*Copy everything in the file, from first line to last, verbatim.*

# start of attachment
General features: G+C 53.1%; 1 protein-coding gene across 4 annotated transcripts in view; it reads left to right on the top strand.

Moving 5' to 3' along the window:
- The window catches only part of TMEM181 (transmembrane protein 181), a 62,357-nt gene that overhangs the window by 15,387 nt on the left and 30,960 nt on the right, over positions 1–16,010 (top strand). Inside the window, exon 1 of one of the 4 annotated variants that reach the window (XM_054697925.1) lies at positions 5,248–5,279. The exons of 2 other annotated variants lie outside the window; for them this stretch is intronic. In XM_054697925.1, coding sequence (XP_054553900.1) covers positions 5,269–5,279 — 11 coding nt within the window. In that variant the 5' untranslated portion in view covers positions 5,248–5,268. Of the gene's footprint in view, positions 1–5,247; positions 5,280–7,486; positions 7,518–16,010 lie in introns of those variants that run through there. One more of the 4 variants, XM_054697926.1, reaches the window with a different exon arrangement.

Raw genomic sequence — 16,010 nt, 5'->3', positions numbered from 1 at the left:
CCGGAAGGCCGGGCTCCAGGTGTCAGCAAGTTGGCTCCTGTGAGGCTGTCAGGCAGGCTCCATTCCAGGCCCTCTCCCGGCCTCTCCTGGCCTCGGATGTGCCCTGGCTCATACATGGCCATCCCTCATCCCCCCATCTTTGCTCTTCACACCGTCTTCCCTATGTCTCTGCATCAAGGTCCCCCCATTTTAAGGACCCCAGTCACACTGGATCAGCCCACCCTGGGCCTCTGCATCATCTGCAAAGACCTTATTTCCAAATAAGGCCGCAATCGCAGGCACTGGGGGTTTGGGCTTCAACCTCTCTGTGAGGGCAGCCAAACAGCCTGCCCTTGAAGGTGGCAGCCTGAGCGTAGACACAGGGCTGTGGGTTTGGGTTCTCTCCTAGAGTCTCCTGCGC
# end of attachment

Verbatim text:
General features: G+C 53.1%; 1 protein-coding gene across 4 annotated transcripts in view; it reads left to right on the top strand.

Moving 5' to 3' along the window:
- The window catches only part of TMEM181 (transmembrane protein 181), a 62,357-nt gene that overhangs the window by 15,387 nt on the left and 30,960 nt on the right, over positions 1–16,010 (top strand). Inside the window, exon 1 of one of the 4 annotated variants that reach the window (XM_054697925.1) lies at positions 5,248–5,279. The exons of 2 other annotated variants lie outside the window; for them this stretch is intronic. In XM_054697925.1, coding sequence (XP_054553900.1) covers positions 5,269–5,279 — 11 coding nt within the window. In that variant the 5' untranslated portion in view covers positions 5,248–5,268. Of the gene's footprint in view, positions 1–5,247; positions 5,280–7,486; positions 7,518–16,010 lie in introns of those variants that run through there. One more of the 4 variants, XM_054697926.1, reaches the window with a different exon arrangement.

Raw genomic sequence — 16,010 nt, 5'->3', positions numbered from 1 at the left:
CCGGAAGGCCGGGCTCCAGGTGTCAGCAAGTTGGCTCCTGTGAGGCTGTCAGGCAGGCTCCATTCCAGGCCCTCTCCCGGCCTCTCCTGGCCTCGGATGTGCCCTGGCTCATACATGGCCATCCCTCATCCCCCCATCTTTGCTCTTCACACCGTCTTCCCTATGTCTCTGCATCAAGGTCCCCCCATTTTAAGGACCCCAGTCACACTGGATCAGCCCACCCTGGGCCTCTGCATCATCTGCAAAGACCTTATTTCCAAATAAGGCCGCAATCGCAGGCACTGGGGGTTTGGGCTTCAACCTCTCTGTGAGGGCAGCCAAACAGCCTGCCCTTGAAGGTGGCAGCCTGAGCGTAGACACAGGGCTGTGGGTTTGGGTTCTCTCCTAGAGTCTCCTGCGC